The church of St Mary Magdalene in Dunton is situated to the south-east of the main crossroads in the centre of the village which is to the east of Biggleswade. Parking is available on the High Street and pedestrian access is available from both Church Street to the north and Chapel Street to the south.
Patron saint: St Mary Magdalene
The church has a chancel of 37 feet by 18 feet, a nave of around 50 feet by 21 feet with two aisles; the north being about 11 feet wide and the south 14 feet. The west tower is about 15 feet square and 60 feet tall.
The south aisle has two windows to the south and windows to the east and west. The east window of the south aisle is of four cinquefoiled lights with curvilinear tracery above with two soufflet quatrefoils and a dagger soufflet at the top under a pointed arch. The tracery in this window dominates the window as the lights themselves are short relative to the window height. The window holds a few fragments of old stained glass clearly collected from other windows.
The two south facing windows are a three-light trefoiled window under a square head to the east and a three-light trefoiled window with quatrefoil tracery under a pointed arch.
This window is in quite a poor state of repair.
The upper portion of the porch was removed during C19 restorations leaving a flat roof to replace the earlier gable roof.
There are small single light windows to the east and west and the parvise above has a modern two-light cinquefoiled window under a square head.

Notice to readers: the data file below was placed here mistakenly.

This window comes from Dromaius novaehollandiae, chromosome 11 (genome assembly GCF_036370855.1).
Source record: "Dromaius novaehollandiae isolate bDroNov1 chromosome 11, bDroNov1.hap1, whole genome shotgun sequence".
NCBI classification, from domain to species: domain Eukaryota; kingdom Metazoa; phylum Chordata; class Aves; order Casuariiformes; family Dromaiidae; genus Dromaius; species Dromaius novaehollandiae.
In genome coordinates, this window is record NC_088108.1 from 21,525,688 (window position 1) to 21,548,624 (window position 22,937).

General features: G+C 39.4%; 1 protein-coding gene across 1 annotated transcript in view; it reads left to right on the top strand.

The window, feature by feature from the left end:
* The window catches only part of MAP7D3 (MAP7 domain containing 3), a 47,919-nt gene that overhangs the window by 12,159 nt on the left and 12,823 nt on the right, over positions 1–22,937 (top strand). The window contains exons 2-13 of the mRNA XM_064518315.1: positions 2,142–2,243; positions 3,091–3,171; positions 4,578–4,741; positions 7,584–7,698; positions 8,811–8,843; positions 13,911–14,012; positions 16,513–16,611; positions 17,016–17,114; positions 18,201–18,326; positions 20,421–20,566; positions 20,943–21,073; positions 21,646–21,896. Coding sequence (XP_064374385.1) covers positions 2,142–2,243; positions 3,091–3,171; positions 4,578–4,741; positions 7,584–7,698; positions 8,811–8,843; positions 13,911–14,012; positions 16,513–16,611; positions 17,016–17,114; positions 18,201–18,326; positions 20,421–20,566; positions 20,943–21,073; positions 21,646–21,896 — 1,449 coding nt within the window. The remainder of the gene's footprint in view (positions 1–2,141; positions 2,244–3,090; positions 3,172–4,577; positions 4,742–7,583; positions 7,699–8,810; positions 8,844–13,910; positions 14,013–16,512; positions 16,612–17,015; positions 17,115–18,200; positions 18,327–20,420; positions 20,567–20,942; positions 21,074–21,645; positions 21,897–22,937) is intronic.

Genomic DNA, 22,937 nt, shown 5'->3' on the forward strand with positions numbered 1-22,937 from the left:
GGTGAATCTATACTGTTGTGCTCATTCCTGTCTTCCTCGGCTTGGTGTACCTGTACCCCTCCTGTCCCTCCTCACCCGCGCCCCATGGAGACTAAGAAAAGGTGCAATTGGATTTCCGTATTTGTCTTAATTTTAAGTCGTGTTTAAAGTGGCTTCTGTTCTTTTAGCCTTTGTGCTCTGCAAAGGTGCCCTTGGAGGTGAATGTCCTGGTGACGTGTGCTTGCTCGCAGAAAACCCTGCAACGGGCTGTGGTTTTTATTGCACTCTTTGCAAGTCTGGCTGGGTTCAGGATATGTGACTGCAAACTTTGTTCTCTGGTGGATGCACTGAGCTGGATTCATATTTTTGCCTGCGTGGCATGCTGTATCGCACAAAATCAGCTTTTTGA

The parvise is reached by a stair turret in the south-west angle of the porch accessed from inside.
The west window of the south aisle is of three lights with cinquefoiled tracery under a four-centred arch above. The south aisle has a plain parapet whilst the nave, north aisle and tower all have embattlements. The clerestory has four windows on each side.
The original west tower fell in the mid C17 and was replaced initially with a tower with a small pyramid spire during the early C18.
The current tower is modern dating from restorations made in 1861.
The west window is of three trefoiled lights with quatrefoil tracery under a pointed arch.
The belfry openings are of two trefoiled lights with a single quatrefoil above under a pointed arch.
There are clock faces to the north and west and a stair turret reaching to the belfry in the north-east angle of the tower.
The north aisle has three windows surrounding the north doorway with a further window to the east.
These four windows are all similar in style being of three cinquefoiled lights under four-centred heads with perpendicular tracery above.
The north doorway is a pointed arch under a square head with spandrels above.
Above the doorway is what appears to the remains of an earlier window arch.
The north side of the chancel has two windows; a small two-light trefoiled window with ogee arches in the lights under a square head.
The eastern window is a modern two-light cinquefoiled window with a large quatrefoil design above under a pointed arch.
The vestry was added to the north side of the chancel in the 1861 restoration works and has a modern east window which matches the western window of the chancel.
The east window is of five trefoiled lights dating from the mid C14 with net tracery above under a pointed arch.
The mullions are modern having been restored in 1936.
The south side of the chancel has two windows, the eastern being modern with two trefoiled lights with tracery above under a pointed arch.
The western window matches that on the north side of the chancel. The priest's door is between the two windows.
In the south aisle there is a piscina recess which implies that there was once an altar in this aisle.
The main altar has a piscina and three sedilia all with cinquefoiled heads.
The roof has an impressive array of carved wooden angels.
The octagonal font is at the western end of the north aisle.